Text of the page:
Saying Goodbye to Things

In my books and articles, I write a lot about organizing your home and life. But there is usually more to getting ‘organized’ than just finding a place for everything. There is decluttering.

It’s been my experience that the ‘skill’ of collecting too much stuff has many different origins. I have talked to farmers who wouldn’t dream of throwing away a left-over nut, bolt, piece of steel, wire, or lumber. They know that something will eventually break, and it’ll probably be needed. Besides, it’s a long drive to town. Other people might associate their feelings about a person or event with a related object. Still yet, some just have a lot of unfinished business (see prior post Help for Household Stress – Steps For Today®). Whatever the cause, just the mention of decluttering can evoke anxiety in most. And, therefore, is something we often avoid.

In the book Goodbye Things by Fumio Sasaki, Japan’s most famous minimalist takes you through his personal journey to a life with more focus on living and less focus on things.  It’s an interesting read as he learns more about himself with each step in the process. Here are a few steps from his book:

1. Discarding takes skill. Like all skills, you have to start somewhere. Do something simple at first. Start small and work your way up to larger items. Try just adding one additional small item to the trash and then immediately taking it all out to the bin.

2. If you can’t remember how many gifts you’ve given, don’t worry about things you’ve gotten. We’re often concerned that throwing out a gift that we no longer use will offend the giver. But wouldn’t you, as a giver, prefer for that the gift no outlast its usefulness?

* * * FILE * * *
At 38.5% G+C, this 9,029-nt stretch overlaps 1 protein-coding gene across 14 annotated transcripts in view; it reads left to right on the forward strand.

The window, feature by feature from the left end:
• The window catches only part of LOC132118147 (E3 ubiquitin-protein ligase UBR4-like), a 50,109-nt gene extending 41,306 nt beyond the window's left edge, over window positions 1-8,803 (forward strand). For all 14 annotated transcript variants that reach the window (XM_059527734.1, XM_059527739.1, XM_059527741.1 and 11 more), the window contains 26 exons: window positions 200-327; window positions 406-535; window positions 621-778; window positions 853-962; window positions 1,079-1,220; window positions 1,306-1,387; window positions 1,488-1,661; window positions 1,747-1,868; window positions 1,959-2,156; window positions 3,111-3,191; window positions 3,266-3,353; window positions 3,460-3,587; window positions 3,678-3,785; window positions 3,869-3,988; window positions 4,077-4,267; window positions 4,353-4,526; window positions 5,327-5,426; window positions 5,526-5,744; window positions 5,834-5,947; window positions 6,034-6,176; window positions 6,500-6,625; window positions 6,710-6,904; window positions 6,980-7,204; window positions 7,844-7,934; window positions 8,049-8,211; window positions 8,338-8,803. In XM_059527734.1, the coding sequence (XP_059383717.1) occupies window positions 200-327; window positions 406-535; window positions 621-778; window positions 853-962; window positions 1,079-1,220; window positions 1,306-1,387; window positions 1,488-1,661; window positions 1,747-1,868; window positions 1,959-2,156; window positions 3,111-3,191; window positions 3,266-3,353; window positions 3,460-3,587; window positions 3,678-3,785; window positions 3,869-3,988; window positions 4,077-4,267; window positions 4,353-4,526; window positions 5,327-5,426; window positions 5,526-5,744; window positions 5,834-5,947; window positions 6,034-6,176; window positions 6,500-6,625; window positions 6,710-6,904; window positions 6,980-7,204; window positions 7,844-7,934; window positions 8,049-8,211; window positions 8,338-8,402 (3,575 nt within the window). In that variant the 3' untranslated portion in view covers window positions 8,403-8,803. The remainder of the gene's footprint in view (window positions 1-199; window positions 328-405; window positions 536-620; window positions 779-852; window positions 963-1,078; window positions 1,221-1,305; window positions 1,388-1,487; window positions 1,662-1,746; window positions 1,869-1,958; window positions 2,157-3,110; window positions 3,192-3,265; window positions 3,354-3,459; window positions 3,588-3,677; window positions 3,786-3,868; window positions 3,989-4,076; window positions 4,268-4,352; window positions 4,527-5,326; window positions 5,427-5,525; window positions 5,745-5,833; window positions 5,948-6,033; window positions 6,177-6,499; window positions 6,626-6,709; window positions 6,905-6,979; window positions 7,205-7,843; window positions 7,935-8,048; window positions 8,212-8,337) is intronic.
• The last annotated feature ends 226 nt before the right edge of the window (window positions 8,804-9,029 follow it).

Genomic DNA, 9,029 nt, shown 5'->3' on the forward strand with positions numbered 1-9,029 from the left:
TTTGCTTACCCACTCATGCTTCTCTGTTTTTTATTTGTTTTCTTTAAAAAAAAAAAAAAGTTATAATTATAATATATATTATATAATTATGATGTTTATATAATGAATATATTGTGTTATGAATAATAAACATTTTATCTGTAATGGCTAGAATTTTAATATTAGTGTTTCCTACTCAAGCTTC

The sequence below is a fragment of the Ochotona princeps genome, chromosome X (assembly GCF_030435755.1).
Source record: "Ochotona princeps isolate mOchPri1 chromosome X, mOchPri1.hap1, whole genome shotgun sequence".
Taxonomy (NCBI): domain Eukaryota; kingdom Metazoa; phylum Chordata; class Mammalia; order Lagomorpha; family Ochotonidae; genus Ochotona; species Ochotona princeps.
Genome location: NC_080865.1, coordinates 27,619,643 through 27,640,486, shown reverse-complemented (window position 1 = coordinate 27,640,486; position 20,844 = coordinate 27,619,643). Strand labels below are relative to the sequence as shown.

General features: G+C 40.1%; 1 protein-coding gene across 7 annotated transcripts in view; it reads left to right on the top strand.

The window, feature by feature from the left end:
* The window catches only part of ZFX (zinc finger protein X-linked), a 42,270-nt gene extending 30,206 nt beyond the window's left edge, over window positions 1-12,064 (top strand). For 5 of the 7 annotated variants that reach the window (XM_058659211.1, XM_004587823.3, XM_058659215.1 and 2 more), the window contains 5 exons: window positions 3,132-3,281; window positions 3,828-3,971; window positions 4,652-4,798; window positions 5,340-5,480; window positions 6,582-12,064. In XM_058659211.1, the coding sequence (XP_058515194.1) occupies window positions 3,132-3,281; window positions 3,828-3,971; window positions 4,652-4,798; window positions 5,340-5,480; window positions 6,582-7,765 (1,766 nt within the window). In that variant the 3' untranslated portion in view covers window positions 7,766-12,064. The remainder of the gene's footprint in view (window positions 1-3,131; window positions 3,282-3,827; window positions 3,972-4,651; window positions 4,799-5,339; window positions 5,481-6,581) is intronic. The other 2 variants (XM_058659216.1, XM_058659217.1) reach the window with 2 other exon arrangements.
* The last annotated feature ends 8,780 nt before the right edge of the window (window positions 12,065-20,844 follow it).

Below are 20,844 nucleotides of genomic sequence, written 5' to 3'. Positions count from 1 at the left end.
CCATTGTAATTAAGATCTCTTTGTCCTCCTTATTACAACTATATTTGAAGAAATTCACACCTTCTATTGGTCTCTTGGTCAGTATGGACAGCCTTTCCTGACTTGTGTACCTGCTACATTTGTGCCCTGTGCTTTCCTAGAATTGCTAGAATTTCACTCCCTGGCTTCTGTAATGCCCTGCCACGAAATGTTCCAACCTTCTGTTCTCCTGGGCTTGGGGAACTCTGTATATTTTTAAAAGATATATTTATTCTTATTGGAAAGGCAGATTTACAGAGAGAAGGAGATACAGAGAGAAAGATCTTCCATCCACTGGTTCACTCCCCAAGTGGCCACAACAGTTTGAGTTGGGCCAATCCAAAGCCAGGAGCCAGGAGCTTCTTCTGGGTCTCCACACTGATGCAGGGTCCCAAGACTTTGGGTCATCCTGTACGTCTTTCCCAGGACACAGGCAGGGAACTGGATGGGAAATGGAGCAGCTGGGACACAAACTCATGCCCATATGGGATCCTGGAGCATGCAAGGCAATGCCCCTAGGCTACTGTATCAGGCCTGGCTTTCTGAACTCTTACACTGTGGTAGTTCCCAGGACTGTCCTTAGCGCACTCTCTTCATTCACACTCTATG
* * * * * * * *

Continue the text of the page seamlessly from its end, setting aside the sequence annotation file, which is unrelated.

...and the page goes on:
3. Things bring more things. When we buy new things, we often get caught up in all of the accessories. For example, a couch can lead to matching chairs, rugs, curtains, etc.

4. Getting rid of things frees you from the stress of keeping up with the Jones’. He writes that we spend too much thought, time, and treasure on trying to keep up with everyone else. And that letting this go is a feeling of great relief.

Sasaki has many more reasons for getting rid of things. Some might say he takes it to the extreme. But he believes having less things, gives him a greater ability to focus on, and appreciate, the events of his life.

One thing that Sasaki doesn’t really address, is the passing of ‘heirlooms’. I don’t know why people wait until they are no longer able to participate, to take this opportunity to give a wanted gift. It can be a great experience. See my next post for ways to make this happen.

Thanks for reading.
Please like and share with those who are struggling with these issues.
And remember to take the next step.

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